Did the Mexican Revolution do away with the ruling class of the old regime? Did a new ruling class rise to take the old one's place-and if so, what differences resulted? In this compelling study, the first of its kind, Mark Wasserman pursues these questions through an analysis of the history and politics of the northern Mexican state of Chihuahua from 1910 to 1940. Chihuahua boasted one of the strongest pre-revolutionary elite networks, the Terrazas-Creel family. Wasserman describes this group's efforts to maintain its power after the Revolution, including its use of economic resources and intermarriage to forge partnerships with the new, revolutionary elite. Together, the old and new elites confronted a national government that sought to reestablish centralized control over the states and the masses. Wasserman shows how the revolutionary government and the popular classes, joined in opposition to the challenge of the elites, finally formalized into a national political party during the 1930s. Persistent Oligarchsconcludes with an account of the Revolution's ultimate outcome, largely accomplished by 1940: the national government gaining central control over politics, the popular classes obtaining land redistribution and higher wages, and regional elites, old and new, availing themselves of the great opportunities presented by economic development. A complex analysis of revolution as a vehicle for both continuity and change, this work is essential to an understanding of Mexico and Latin America, as well as revolutionary politics and history.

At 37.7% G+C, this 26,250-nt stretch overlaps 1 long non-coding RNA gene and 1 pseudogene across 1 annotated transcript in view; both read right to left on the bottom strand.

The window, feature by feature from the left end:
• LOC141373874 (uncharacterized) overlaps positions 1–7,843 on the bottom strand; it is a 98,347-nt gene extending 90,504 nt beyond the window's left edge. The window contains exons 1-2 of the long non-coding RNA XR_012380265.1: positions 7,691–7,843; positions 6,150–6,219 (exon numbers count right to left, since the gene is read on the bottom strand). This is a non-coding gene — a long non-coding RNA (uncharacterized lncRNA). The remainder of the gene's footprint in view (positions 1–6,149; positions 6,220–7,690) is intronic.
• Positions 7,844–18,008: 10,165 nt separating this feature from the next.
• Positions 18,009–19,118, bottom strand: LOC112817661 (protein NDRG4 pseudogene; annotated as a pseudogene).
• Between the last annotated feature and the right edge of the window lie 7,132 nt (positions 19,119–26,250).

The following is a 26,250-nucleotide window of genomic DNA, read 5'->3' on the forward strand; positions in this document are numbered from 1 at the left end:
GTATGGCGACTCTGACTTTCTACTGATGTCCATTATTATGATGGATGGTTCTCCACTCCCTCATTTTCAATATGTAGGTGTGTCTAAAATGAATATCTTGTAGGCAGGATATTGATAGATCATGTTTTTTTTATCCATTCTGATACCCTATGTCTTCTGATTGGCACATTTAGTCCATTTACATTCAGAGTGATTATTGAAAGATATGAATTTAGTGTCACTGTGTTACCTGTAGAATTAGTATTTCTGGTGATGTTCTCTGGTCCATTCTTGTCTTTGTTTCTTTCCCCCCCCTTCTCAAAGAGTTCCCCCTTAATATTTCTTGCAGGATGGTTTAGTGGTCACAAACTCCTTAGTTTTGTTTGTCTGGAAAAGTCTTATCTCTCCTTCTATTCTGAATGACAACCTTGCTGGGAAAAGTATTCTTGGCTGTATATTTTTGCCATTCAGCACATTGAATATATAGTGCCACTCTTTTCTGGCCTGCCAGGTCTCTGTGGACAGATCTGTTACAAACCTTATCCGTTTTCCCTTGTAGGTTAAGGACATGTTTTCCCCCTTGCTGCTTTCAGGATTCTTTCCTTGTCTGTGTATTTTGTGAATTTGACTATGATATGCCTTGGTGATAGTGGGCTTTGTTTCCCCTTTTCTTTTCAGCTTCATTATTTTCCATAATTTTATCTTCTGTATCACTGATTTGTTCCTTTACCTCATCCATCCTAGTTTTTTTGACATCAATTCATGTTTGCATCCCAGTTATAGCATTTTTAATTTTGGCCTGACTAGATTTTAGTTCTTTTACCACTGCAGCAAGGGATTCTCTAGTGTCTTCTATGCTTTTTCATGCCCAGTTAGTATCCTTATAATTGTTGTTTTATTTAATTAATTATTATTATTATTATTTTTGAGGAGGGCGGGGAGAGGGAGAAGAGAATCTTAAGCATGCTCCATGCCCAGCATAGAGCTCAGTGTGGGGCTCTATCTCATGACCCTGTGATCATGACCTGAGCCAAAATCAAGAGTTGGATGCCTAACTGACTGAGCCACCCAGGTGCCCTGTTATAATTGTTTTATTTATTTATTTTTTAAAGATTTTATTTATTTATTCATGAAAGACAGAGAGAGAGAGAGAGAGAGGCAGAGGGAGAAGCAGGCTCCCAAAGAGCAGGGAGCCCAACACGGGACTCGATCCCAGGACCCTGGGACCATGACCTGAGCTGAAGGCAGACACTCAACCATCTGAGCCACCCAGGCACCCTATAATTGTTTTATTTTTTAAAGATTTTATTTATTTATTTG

Table of Contents
Acknowledgments
Introductionp. 1
The Age of the Centaurp. 15
Chihuahua during the 1920s. The Era of the Caudillitosp. 31
Chihuahua during the 1930s. The Transition from Personalist to Party Rulep. 50
Persistent Oligarchs. The Old Elitep. 68
Freebooters. The New Elitep. 91
Local Notablesp. 119
Comparative Perspectivesp. 145
Appendix. Statistical Tablesp. 175
Notesp. 189
Bibliographyp. 241
Indexp. 259
Table of Contents provided by Blackwell. All Rights Reserved.

This information is provided by a service that aggregates data from review sources and other sources that are often consulted by libraries, and readers. The University does not edit this information and merely includes it as a convenience for users. It does not warrant that reviews are accurate. As with any review users should approach reviews critically and where deemed necessary should consult multiple review sources. Any concerns or questions about particular reviews should be directed to the reviewer and/or publisher.

  link to old catalogue

Report a problem